Black-billed gull

Chroicocephalus bulleri

The black-billed gull , also known as Buller's gull, is a species of gull in the family Laridae. It is found only in New Zealand.
Black-billed gull (Chroicocephalus bulleri) Rob Roy Glacier Track, Mt Aspiring NP, New Zealand. Jan 4, 2017. Black-billed gull,Chroicocephalus bulleri,Geotagged,New Zealand,Summer

Appearance

The black-billed gull is a lightly coloured gull with a small amount of black on its wingtips. It has a long, thin, black bill with a bright red interior, and reddish black feet and white eyes. The juvenile has a flesh coloured bill with a dark tip and dark brown eyes. As juvenile red-billed gulls display similarly dark bills and feet they may be confused with this species.

Distribution

The black-billed gull is endemic to New Zealand. Its natural habitats are rivers, freshwater lakes, freshwater marshes, sandy shores, pastureland, and urban areas. It is threatened by habitat loss. About 78% of the population breeds in the Southland Region on the southern end of South Island, New Zealand, especially beside the Mataura, the Oreti, the Aparima and Waiau Rivers. On the North Island, breeding sites are typically sand-spits, shell banks, lake margins and river flats. It feeds on fish, terrestrial, freshwater and marine invertebrates and visits farmland and refuse tips.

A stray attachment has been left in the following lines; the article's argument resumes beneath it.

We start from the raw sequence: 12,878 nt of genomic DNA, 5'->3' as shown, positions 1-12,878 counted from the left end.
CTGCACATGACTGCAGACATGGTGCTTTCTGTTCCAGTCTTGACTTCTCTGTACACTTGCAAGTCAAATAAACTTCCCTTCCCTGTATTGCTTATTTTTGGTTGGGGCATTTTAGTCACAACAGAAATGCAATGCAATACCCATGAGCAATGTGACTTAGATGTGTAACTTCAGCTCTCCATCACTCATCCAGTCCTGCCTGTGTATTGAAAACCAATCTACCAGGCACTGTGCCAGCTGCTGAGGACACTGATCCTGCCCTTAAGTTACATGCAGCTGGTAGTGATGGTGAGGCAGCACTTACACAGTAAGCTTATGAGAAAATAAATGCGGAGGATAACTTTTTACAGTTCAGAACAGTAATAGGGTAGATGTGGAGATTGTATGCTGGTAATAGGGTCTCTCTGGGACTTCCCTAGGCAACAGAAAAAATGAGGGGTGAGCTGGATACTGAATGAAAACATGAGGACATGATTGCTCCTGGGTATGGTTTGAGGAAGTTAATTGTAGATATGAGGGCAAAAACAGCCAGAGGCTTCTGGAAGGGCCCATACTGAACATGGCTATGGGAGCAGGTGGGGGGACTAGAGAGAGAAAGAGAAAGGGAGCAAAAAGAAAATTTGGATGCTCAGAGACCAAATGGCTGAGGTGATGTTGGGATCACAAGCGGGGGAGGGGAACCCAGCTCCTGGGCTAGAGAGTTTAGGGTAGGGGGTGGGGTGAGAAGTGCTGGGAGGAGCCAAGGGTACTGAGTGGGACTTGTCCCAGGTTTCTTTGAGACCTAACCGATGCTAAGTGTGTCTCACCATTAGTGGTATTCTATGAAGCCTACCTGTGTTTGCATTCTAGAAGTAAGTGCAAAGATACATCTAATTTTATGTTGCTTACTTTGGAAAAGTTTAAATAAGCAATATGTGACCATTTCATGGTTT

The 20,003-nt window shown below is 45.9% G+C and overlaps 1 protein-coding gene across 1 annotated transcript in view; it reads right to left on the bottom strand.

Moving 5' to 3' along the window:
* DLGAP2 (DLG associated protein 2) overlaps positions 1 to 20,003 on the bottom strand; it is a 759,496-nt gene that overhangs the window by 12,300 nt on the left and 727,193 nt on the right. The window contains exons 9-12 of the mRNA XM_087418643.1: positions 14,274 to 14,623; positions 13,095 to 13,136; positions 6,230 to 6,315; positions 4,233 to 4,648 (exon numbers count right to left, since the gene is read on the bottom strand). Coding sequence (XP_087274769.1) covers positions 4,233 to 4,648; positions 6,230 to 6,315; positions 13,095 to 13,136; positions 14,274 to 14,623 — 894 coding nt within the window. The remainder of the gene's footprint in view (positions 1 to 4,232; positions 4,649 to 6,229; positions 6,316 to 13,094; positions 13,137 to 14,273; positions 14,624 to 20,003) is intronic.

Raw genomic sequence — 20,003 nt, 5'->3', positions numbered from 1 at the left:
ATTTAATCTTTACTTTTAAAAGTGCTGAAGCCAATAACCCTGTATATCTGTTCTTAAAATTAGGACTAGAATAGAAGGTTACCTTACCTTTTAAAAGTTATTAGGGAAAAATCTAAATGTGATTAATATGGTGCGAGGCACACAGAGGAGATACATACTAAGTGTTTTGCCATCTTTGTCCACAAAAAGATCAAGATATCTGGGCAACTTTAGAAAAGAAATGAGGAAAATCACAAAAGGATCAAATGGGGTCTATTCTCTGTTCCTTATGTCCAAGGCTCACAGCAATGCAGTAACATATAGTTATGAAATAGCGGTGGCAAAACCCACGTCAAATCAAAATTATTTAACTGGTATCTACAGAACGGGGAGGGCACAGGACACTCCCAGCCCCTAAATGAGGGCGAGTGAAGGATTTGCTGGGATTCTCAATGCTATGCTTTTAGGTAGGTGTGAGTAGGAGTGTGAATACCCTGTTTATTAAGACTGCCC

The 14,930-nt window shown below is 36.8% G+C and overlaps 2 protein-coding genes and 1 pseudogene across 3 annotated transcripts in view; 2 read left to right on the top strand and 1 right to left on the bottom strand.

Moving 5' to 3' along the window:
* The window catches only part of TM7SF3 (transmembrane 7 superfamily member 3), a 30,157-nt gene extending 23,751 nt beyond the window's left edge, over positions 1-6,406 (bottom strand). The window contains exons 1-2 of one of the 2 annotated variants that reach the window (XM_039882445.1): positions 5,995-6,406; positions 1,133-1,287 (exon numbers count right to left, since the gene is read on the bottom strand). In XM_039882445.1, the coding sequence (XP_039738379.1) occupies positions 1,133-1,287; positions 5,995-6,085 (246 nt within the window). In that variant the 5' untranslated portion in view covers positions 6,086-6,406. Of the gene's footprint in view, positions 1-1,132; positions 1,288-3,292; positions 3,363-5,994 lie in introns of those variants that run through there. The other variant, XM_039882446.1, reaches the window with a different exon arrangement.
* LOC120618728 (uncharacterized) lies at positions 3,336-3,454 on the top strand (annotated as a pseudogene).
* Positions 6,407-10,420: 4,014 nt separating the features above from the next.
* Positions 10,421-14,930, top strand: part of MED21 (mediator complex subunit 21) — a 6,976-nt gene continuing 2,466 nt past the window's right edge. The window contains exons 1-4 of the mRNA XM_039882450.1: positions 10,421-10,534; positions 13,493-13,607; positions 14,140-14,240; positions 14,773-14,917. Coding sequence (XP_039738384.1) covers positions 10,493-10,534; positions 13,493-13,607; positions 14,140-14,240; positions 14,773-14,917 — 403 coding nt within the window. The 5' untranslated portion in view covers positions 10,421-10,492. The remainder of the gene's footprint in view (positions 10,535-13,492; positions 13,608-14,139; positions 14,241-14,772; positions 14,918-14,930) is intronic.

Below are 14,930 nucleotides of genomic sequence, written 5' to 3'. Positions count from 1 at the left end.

Status

The black-billed gull has shown a marked decline in numbers since about 1980. A census in 1996 showed 48,000 nests which would equate to about 96,000 mature individuals. The bird faces threats from various predators that eat eggs and chicks. These include brown rats, weasels, hedgehogs and feral cats. Nesting colonies are disturbed by people and river modification through dredging or abstraction of gravel and water also impact on them. For these reasons, the IUCN has rated the species as being "Endangered".

Habitat

The black-billed gull is endemic to New Zealand. Its natural habitats are rivers, freshwater lakes, freshwater marshes, sandy shores, pastureland, and urban areas. It is threatened by habitat loss. About 78% of the population breeds in the Southland Region on the southern end of South Island, New Zealand, especially beside the Mataura, the Oreti, the Aparima and Waiau Rivers. On the North Island, breeding sites are typically sand-spits, shell banks, lake margins and river flats. It feeds on fish, terrestrial, freshwater and marine invertebrates and visits farmland and refuse tips.

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Status: Endangered
EX EW CR EN VU NT LC
Taxonomy
KingdomAnimalia
DivisionChordata
ClassAves
OrderCharadriiformes
FamilyLaridae
GenusChroicocephalus
SpeciesC. bulleri
Photographed in
New Zealand